Buying into Don’s story is easy, thanks in large part to Brooks’ work. He never tries to smooth down the edges of the character to make him more likeable and isn’t afraid to bring out an ugly side. But it’s also not just the enhanced type of heel portrayal his fans remember from his time in the ring. This isn’t CM Punk delivering a pipebomb, or Brooks trying to embody someone else’s character; he makes the role his own and for the most part, he succeeds.

Stevens is making his feature directorial debut with Girl on the Third Floor, and it’s easy to appreciate the fact that he has a distinct vision for this film. His script, based on a story by Paul Johnstone and Ben Parker, is minimalist at first before it starts to unfold in the second act.

There’s a lot more to this than it first lets on, and Stevens doles that out at a decent pace. The whole metaphor of the house’s secrets and rotten core as Don’s own past isn’t entirely subtle, but Stevens never feels the need to shout it in the audience’s face either. It’s enough to see how the house and its tricks are creeping into Don’s head, and the audience can easily connect the dots.

Stevens also has a solid eye for horror that serves him well. There isn’t a ton of gore or violence to be found here, but when it comes it is shocking and effective. In its stead, Stevens has plenty of gross ooze and fluids to expel from the house. This is the kind of film where the viciousness is more implied than it is outright stated; most gross-out moments before the final act generally come when Brooks discovers some new disaster within the house. And like Bruce Campbell – who he resembles in a way I never noticed before – he’s more than game for it.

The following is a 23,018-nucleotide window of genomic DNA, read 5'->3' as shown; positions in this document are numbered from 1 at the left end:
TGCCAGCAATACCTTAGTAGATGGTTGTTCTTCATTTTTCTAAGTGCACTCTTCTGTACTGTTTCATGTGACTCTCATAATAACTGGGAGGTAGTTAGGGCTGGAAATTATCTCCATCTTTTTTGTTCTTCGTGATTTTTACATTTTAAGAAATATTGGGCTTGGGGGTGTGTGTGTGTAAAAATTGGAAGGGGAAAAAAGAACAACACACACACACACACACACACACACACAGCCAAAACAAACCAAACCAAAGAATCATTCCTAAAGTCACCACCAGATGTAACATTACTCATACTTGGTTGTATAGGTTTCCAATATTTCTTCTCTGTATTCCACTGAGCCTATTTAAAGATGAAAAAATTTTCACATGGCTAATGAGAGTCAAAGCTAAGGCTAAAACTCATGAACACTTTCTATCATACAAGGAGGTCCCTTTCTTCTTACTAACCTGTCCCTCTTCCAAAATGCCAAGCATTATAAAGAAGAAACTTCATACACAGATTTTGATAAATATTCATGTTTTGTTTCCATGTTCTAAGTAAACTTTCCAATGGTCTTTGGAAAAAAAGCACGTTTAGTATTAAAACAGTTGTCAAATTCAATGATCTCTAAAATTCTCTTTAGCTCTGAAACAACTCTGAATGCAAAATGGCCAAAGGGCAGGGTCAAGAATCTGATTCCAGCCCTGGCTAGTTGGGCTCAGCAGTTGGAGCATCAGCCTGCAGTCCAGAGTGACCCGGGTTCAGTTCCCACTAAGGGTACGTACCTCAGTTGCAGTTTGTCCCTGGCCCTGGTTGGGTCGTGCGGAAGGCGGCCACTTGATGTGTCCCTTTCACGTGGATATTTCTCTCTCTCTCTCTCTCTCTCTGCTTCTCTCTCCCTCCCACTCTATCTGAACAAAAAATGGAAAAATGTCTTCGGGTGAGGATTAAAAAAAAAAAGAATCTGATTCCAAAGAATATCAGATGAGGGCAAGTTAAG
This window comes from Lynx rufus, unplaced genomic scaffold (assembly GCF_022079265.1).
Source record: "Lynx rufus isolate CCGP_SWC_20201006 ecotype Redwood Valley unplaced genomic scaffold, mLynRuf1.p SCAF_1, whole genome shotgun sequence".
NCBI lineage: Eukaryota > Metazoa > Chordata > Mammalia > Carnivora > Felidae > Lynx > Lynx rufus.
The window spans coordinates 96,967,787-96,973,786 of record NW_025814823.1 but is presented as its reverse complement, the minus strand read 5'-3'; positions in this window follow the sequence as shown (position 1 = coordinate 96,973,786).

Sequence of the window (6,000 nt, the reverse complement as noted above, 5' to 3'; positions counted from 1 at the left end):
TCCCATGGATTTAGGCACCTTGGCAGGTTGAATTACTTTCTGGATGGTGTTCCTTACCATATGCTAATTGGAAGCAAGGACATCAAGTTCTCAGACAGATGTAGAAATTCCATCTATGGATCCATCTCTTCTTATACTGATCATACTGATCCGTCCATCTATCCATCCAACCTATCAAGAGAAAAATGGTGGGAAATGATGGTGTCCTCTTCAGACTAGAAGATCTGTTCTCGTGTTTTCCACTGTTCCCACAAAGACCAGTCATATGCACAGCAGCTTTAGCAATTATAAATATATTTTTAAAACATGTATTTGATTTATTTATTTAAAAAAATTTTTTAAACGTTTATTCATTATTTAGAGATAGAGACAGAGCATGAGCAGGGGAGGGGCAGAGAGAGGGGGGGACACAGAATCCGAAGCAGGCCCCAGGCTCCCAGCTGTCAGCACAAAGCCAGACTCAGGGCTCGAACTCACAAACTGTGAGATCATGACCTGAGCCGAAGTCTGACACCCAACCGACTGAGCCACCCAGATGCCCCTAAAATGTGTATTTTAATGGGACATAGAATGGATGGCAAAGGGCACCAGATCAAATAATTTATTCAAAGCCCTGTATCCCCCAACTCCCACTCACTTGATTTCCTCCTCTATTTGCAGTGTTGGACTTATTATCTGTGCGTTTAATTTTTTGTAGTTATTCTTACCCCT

All that said, this is far from perfect and there are some real flaws, largely in the final act where it all falls apart. Stevens has some great ideas and you can see what he was going for, but it isn’t as effective as he clearly wants it to be. After the solid tension of the first two acts, things go off the rails into crazy horror and it feels like a jarring tonal shift. There are still some effective scenes – one particular “face in the wall moment” causes quite a jolt – and Dunn, who is more featured here than previously, makes an engaging presence.

The problem, such as it is, comes in that Stevens has a point he’s making with this film. While it’s built up effectively in the first hour-plus of the running time, by the end it feels like he’s rushing to flash the neon sign for those in the audience that don’t get it. Even then the ride is filled with enough creepy imagery that it works better than it should, though there’s a sense that if he had gone into the end with a little more confidence in the methods he’d used up to that point, the film would have been better for it.

The final score: review Good
The 411
Travis Stevens' Girl on the Third Floor is a solid-enough haunted house film, given much of its strength through a strong acting debut by Phil "CM Punk" Brooks. Brooks delivers a promising performance and carries the film down a few sketchy plot decisions, while Stevens' directing makes good use of the low budget to keep things tense and creepy when it needs to be. The film threatens to go over a cliff when it has to rush through the end, but it stops just short of the edge and allows Stevens to pull it back. While by no means an instant classic, this is an enjoyable little fright flick that speaks to both Brooks and Stevens' potential to do bigger and better things moving forward.